Now, imagine a healthy Derrick Rose in the Tony Parker role there, and instead of Tim Duncan and Tiago Splitter, imagine Pau Gasol and Joakim Noah. Sub in a couple of the Bulls core shooters into the other two slots. If you’re an opposing coach, how exactly do you stop that? You probably have to hope Rose either makes a mistake or one of the Bulls just misses.

The Bulls offense will further be unlocked by the opportunity to better use the popular HORNS set, in which two bigs occupy the elbows, a point guard initiates the set from the top of the key, and shooters start in the corners and patrol the perimeter or baseline looking for an opportunity for an open shot. In 2011, Thibodeau utilized many flex offensive principles, which were familiar to then-new Bulls Kyle Korver and Carlos Boozer from their time with flex offense guru Jerry West in Utah. It wouldn’t be surprising, then, to see the Bulls run this fun little HORNS set from the flex playbook with Noah and Gasol at the elbows and Rose initiating the action.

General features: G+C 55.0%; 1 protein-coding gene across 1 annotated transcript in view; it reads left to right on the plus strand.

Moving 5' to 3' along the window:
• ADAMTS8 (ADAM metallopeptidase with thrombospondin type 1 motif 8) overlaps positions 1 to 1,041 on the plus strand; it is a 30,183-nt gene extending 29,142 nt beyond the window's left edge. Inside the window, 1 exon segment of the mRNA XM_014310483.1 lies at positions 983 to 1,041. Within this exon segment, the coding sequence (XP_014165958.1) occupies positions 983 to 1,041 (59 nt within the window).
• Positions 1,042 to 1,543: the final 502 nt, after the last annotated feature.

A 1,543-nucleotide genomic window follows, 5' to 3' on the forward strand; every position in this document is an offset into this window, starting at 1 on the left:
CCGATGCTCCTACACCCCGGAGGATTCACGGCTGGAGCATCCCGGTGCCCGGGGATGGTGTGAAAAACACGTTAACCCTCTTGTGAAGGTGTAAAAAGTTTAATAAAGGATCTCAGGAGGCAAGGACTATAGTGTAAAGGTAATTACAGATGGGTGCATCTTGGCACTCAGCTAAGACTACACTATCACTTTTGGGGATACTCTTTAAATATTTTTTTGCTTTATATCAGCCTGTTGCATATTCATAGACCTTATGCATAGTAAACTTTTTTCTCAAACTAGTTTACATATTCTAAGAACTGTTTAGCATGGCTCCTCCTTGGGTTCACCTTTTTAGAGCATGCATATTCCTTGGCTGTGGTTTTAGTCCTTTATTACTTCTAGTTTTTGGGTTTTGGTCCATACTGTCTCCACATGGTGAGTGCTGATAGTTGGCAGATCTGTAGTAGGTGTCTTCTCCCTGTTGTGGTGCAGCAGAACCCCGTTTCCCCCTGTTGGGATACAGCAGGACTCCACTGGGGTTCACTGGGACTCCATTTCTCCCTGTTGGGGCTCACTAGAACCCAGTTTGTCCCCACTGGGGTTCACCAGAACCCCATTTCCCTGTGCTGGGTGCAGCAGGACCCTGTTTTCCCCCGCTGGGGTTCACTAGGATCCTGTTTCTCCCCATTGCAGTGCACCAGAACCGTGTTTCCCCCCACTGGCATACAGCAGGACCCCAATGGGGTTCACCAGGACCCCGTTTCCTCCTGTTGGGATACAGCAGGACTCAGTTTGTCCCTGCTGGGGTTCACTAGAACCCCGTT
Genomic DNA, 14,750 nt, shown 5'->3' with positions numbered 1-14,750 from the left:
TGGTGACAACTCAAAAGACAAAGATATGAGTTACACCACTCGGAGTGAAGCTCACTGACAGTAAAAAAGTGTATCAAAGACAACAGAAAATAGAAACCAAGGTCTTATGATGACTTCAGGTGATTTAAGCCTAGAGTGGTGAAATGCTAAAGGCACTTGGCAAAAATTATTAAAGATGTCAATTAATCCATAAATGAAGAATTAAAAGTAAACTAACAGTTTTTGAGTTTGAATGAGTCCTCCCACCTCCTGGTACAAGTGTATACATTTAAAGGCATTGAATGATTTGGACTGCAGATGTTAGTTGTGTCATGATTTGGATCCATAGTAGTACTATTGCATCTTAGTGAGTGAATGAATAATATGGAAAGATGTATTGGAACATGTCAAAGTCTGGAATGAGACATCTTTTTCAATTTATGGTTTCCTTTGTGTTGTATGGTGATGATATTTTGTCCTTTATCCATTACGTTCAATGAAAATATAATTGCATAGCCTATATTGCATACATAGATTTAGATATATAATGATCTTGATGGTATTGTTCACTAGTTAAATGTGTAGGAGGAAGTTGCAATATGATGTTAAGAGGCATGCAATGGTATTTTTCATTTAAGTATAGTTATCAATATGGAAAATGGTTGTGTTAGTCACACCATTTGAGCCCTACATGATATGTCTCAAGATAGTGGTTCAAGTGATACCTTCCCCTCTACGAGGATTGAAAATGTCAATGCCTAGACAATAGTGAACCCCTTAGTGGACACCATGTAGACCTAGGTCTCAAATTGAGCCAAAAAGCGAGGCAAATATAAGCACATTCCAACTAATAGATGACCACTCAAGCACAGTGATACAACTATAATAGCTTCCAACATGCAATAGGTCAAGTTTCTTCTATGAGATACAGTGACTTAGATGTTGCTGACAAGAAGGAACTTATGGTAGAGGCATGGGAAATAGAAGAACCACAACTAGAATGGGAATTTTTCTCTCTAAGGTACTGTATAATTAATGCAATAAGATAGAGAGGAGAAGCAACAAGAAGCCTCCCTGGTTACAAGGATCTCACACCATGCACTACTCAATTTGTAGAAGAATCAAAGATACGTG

These sets are just the tip of the iceberg of possibilities that the return of Derrick Rose, the addition of the extremely versatile Pau Gasol, and the Bulls added shooters have opened up for Chicago and Coach Tom Thibodeau. As a result, you can probably count on the Bulls being much better on offense in the upcoming 2014-15 season.

Statistics for this piece via

Kevin is a man obsessed with basketball from a state where it’s often too cold to play it much (Maine). That’s okay, he’s better at watching than doing anyway. You can find him on Twitter: @NBACouchside or at his website